RE: na´ve thoughts on Species Conse =?iso-8859-1?Q?rvation_Laws?=
28 Nov '05 21:33
I have made a number of comments on mass conservation laws in the last few weeks but I'll repeat them here. First I should say that I agree with Pedro's comments, some of which I will repeat.
1. Mass conservation laws are redundant in the sense that the information is already present in the
stoichiometric structure of the network.
2. If you are to store mass conservation laws in the sbml you can also use the more convenient representation which I've given a number of times in the last couple of weeks on this mailing list, namely Sd = T + L0*Si where we split the species list into dependent (Sd) and independent species (Si). L0 is part of the link matrix. This is the method, as far as I know, that most simulators employ and is fairly standard. Also it is much simpler to convert Sd = T + L0*Si to the form you gave (T = ...) than to do it the other way. Also this form indicates which species not to generate ODEs for (i.e the Sds).
3. I consider the most important reason for taking into account the mass conservation laws is the ability to generate a non-singular Jacobian matrix for those systems which have moiety cycles. Having the conservation laws in the SBML would not help very much because you still need Nr and L to compute the Jacobian and neither of these is in your xml. The use of mass conservation laws to reduce the number of odes is nice but not a critical requirement. It all depends on the kinds of analysis that are carried out, simple integrators can get away without considering the conservation laws. Anything else requires more work.
4. As I've said before the use of a DAE system to solve the conservation laws is complete overkill because one can always guarantee a solution (they are after all only simple linear equations, the solution for which we actually know!), also it is more inefficient to employ the DAE solver.
5. Nick Allen has already proposed an annotation to represent mass conservation laws, which I am sure you're aware of (It's listed in the sbml.org wiki).
6. If you really want to put in the conservation laws explicitly, there is no need for anything else other than the symbol for the conservation total and the representation for the laws themselves. People can choose to ignore them or not, in which case I assume the xml will be optional?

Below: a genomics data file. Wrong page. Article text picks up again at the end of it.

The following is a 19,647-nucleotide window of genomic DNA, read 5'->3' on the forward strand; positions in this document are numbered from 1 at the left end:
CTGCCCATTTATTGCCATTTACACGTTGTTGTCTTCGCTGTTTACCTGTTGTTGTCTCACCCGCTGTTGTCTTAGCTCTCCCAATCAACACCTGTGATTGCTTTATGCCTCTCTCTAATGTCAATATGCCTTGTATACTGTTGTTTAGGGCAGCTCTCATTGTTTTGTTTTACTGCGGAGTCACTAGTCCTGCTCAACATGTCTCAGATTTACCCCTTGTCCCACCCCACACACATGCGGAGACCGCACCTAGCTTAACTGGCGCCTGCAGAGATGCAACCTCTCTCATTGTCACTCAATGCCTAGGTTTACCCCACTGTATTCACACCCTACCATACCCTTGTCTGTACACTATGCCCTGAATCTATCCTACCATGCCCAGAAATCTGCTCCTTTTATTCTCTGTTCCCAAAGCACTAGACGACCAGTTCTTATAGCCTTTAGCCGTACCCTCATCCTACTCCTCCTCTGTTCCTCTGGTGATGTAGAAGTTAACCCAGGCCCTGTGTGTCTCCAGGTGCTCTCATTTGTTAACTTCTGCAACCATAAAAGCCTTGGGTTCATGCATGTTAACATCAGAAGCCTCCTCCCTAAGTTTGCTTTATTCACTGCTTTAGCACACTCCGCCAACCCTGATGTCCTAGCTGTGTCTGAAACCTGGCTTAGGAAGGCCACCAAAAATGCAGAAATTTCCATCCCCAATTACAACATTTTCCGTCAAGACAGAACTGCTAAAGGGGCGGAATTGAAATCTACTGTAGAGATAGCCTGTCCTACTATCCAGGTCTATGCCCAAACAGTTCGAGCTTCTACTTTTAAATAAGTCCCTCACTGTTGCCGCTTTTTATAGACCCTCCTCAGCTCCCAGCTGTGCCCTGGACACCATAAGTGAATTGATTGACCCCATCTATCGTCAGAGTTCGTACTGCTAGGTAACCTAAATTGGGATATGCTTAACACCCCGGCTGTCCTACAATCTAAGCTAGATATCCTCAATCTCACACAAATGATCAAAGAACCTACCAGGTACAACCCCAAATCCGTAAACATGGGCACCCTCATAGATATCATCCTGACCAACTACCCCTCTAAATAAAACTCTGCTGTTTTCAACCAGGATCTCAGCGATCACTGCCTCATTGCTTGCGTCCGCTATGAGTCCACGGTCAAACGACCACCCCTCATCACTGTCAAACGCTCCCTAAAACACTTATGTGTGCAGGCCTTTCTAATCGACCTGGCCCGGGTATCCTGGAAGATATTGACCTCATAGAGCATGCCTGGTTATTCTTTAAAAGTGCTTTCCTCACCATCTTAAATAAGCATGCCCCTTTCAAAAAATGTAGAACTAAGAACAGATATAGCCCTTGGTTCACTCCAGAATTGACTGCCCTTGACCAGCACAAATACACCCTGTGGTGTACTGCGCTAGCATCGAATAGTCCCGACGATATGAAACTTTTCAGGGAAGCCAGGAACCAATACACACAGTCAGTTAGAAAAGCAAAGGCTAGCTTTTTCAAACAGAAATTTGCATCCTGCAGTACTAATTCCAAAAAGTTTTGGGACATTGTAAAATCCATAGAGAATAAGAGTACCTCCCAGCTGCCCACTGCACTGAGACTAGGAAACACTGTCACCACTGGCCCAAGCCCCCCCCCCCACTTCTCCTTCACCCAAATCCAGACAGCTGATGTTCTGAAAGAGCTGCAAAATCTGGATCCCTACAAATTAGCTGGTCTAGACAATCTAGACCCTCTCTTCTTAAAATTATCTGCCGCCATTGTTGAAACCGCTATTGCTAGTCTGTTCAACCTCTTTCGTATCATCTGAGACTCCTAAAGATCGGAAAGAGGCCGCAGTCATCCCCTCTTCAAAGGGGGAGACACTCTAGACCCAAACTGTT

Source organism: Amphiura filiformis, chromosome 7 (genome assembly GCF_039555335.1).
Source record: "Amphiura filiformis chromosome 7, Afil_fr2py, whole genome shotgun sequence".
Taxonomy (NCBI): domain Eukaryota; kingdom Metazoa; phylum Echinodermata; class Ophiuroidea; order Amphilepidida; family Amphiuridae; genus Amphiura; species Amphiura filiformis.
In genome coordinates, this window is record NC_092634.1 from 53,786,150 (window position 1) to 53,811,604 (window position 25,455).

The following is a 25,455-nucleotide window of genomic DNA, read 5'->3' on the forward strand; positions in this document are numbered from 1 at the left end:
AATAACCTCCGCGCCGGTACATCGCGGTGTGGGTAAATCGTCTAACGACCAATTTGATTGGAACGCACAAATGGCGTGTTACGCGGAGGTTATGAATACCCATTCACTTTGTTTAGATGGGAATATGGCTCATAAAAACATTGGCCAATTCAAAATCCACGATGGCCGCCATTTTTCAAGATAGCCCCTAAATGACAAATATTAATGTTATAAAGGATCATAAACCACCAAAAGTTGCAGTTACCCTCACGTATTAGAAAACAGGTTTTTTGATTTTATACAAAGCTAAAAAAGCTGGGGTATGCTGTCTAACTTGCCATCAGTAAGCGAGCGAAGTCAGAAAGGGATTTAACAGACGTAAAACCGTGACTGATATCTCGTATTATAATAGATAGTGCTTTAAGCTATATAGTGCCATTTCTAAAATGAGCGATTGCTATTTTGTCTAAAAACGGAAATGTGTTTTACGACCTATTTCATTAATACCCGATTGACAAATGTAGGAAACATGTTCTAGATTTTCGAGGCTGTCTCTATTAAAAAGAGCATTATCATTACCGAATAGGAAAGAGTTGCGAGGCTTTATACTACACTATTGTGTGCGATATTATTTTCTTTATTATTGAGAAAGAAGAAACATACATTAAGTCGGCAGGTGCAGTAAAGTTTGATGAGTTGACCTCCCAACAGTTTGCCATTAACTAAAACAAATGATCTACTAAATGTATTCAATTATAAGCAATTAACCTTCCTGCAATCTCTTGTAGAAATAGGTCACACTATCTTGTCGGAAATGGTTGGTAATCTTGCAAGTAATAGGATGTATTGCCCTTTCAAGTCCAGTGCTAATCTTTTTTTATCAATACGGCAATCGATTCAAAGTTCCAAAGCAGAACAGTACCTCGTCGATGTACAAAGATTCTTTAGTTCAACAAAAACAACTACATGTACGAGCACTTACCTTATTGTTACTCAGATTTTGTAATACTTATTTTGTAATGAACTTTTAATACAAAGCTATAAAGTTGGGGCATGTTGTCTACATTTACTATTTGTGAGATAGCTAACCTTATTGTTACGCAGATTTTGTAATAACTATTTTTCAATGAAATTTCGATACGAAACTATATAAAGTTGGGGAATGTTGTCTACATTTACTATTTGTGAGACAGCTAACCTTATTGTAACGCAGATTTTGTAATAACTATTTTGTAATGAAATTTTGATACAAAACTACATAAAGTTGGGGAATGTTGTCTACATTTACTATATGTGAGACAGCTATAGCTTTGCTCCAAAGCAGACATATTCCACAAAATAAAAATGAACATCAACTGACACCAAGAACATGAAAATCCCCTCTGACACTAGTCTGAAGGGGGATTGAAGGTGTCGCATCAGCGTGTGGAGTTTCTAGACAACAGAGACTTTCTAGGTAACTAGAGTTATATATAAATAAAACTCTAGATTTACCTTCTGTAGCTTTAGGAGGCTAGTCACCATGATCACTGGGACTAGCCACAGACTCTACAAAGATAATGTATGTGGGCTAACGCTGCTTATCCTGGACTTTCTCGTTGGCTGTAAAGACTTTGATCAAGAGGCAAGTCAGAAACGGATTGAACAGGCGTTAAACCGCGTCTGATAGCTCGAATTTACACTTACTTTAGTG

As for literature, as well as Reder's paper, I must also plug my own publication with Brian Ingalls which is a fairly complete review of computational methods for mass conservation analysis and perhaps a less mathematical introduction to the area compared to Reder.
Sauro and Ingalls, Conservation analysis in biochemical networks: computational issues for software writers.
Biophys Chem. 2004 Apr 1;109(1):1-15.
Also, we have a paper coming out in a few weeks in bioinformatics which describes a more robust method for analyzing stoichiometry, all the current algorithms fail on large systems. The paper describes the algorithm in detail and we provide C++ code that implements it, we have a largish test suite that goes with it.
If you are in any doubts Andrew, ask David (Fell).
From: Andrew Finney [mailto:email@example.com]
Sent: Monday, November 28, 2005 1:19 PM
To: 'SBML Discussion List'
Subject: [sbml-discuss] na´ve thoughts on Species Conservation Laws
I'd just like to kick off a discussion on possible ways to explicitly represent Species Conservation Laws in SBML.
Would it make sense to introduce an structure specifically for Species Conservation Laws instead of trying to shoe horn them into the more generic algebraic law structures?
I'm thinking something like:
which would represent T = f(X)
The ordering and content of speciesConservationLaws is unconstrained (?).
The things that I'm not clear about with respect to the way applications currently process these speciesConservationLaws is as follows
are the speciesConservationLaws mathematically redundant given the reaction network, rate laws and rules? i.e. could another application ignore the conservation laws and still be able to simulate the model?
alternatively applications would have to interpret the conservation laws as DAEs (an optimising simulator would topologically sort the conversation laws into a set of assignment rules and a minimum set of DAEs)
if the conservation laws are redundant would it make sense to have a list of reactions associated with each conservation law which the law is 'making'
redundant? perhaps then an application could choose to simulate using the conservation law or the rate laws....nuts??
Am I on the right lines or off the rails?
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